By Lana Leonard GLAAD.org | June 8, 2022
Zach Stafford met Edafe Okporo after he gave a talk on the future of queerness at Columbia University a few years ago. At the time, Stafford left his job at Grindr as chief content officer to become the editor-and-chief of the LGBTQ+ news publication, The Advocate.
Okporo approached the microphone during the Q&A.
Unlike the other guests, Okporo left Stafford surprised. The priest, writer and refugee asked the journalist, editor and producer why he left his job at Grindr when so many people use Grindr to build LGBTQ+ inclusive communities in Nigeria—his home.
Okporo left Nigeria to seek asylum in America. His questions, his story and his demeanor left Stafford in surprise. After the Q&A, Stafford began editing articles he encouraged Okporo to write about his life. These articles foreshadowed his memoir: Asylum: A Memoir & Manifesto.“He is willing to tell the truth no matter who he’s talking to, and so many people don’t do that,” said Stafford at Okporo’s book launch Tuesday night.
A crowd of people in the Center for Brooklyn History sat listening to Okporo and Stafford speak on behalf of what it means to be a refugee and a Black, gay man. People sat listening intently with copies of Asylum in their laps.
“When I came here I thought I was just a gay person. I’m also a Black man, I’m also a refugee,” said Okporo to GLAAD.
His story is not one of ease, and his becoming is one of perseverance.
“My young gay life was taken away from me by trauma,” said Okporo.
One morning in 2016 Okporo awoke to a mob outside of his home in Abuja, the capital of the federal republic of Nigeria. He was 26-years-old with a huge decision to make about his future as an individual and for the Nigerian LGBTQ+ community that would precede him—that came before him.
Abuja sits in Nigeria’s center. It’s known as the Nigerian political and administrative capital, where laws are passed. In Nigeria, laws criminalizing LGBTQ+ relationships persist.
Same-sex relationships under the Criminal Code Act and the Same-Sex Marriage (Prohibition) Act 2013 (SSMPA) are illegal. Men and women can be arrested with a maximum sentence of 14 years. Same-sex relationships, including transgender people, may also be criminalized under Shari’a Law at the state level with a possible sentence of death by stoning. There are other state-level British-colonial era LGBTQ+ criminalization laws as well.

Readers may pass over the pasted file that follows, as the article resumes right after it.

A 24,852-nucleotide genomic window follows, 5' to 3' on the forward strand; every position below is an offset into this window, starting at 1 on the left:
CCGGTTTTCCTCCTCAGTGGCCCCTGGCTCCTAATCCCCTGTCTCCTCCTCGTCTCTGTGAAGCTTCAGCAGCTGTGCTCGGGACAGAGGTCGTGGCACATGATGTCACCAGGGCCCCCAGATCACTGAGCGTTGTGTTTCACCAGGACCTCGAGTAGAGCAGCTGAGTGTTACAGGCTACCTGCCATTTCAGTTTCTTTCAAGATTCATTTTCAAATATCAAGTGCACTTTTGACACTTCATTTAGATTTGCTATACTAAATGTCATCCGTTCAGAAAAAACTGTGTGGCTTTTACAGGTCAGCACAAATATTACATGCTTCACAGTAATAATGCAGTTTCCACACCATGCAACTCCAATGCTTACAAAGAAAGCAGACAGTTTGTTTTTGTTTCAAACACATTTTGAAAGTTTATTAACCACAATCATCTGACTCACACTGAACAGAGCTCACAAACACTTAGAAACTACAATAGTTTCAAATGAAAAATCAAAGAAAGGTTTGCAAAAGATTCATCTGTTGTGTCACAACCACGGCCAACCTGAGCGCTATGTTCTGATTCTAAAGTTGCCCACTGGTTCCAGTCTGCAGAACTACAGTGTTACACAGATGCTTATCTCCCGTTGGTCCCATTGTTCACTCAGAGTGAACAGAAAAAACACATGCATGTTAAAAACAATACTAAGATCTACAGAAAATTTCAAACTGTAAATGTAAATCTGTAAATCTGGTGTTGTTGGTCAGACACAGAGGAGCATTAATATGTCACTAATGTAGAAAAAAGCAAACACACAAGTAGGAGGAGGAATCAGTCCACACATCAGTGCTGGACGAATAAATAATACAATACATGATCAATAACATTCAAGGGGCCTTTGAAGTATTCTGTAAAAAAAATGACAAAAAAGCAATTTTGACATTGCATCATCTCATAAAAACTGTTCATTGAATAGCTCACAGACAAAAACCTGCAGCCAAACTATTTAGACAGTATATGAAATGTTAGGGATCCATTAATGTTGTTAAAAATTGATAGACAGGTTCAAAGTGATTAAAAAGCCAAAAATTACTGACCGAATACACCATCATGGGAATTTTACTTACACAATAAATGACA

For Okporo, America came with its own set of systemic complexities within the immigration system. This is a central issue Okporo discusses in his memoir, specifically Chapter 3: “Being a New Immigrant in America”. He spent five months and 14 days in a cell before he forfeited his affiliation with his homeland, as millions of asylum seekers are expected to do when they come to America.
He was released and homeless.
Unlike other countries America gives next to nothing to its refugees.
“Being released in forty-degree weather with no sense of direction made the point incredibly clear: the American incarceration system was efficient in jailing, but not in preparation for an inevitable release,” writes Okporo in his memoir.
Stafford asked Okporo about this chapter, the ways that joy overcame him when he came into America to then experience a resurgence of struggle. This struggle is persistent with neoliberalism or the ways in which Americans and politicians claim a fight for equality, while ignoring the systemic violences against immigrants, asylum seekers, and the homeless refugee population, said Okporo.
“Try to look for a shelter for an asylum seeker to stay—right now,” said Okporo. “There is none in New York City.”
Refugees seeking asylum in wealthy countries (like America) are often at greater risk for poverty, cannot afford healthcare, and have higher rates of contracting HIV/AIDS, reports the National Library of Medicine. Sex work is often a circumstantial option for work and, at times, necessary for living. For Okporo, although he came to America with a bachelor’s degree from Nigeria, he had to pay someone $350 to help him get a job picking apples before he went back to school at New York University (NYU).
While in detention, he met a transgender woman from Hondoras. She couldn’t change her name nor her gender markers in her own country, so she was placed in the male detention center. “She couldn’t shower, she couldn’t do any single thing. When you come out of the detention center, you go into a shelter. In the shelter there is a lack of signs of visibility that you are welcome: No pride flag, no stories that talk about you, your pronouns are not affirmed,” said Okporo. These signs show diverse communities that they’re not welcome here, he said.
“I’m a cisgender refugee, imagine being a transgender refugee,” said Okporo.
The published author doesn’t believe politicians will create this change; he believes grassroots operations will. It was a grassroots organization, First Friends, that ensured Okporo had a home after his release from detention, but not everyone has the access nor the resources.
This has influenced Okporo to start his own grassroots refugee organization called Refugee America, a nonprofit with the mission to build human connections through storytelling to empower and support LGBTQ displaced people in rebuilding their lives in new communities.
Last month Okporo finished his masters degree at NYU, he published his memoir, and he is getting married. He says luck and the people who’ve supported him are how he got to where he is. Although America is not the land of the free, it was the one place Okporo could tell his story, and he encourages survivors to tell their stories of overcoming too.
“I didn’t know what I was doing when I started working with LGBTQ people. I knew I wanted to make a change,” said Okporo.
More grassroots immigration justice organizations: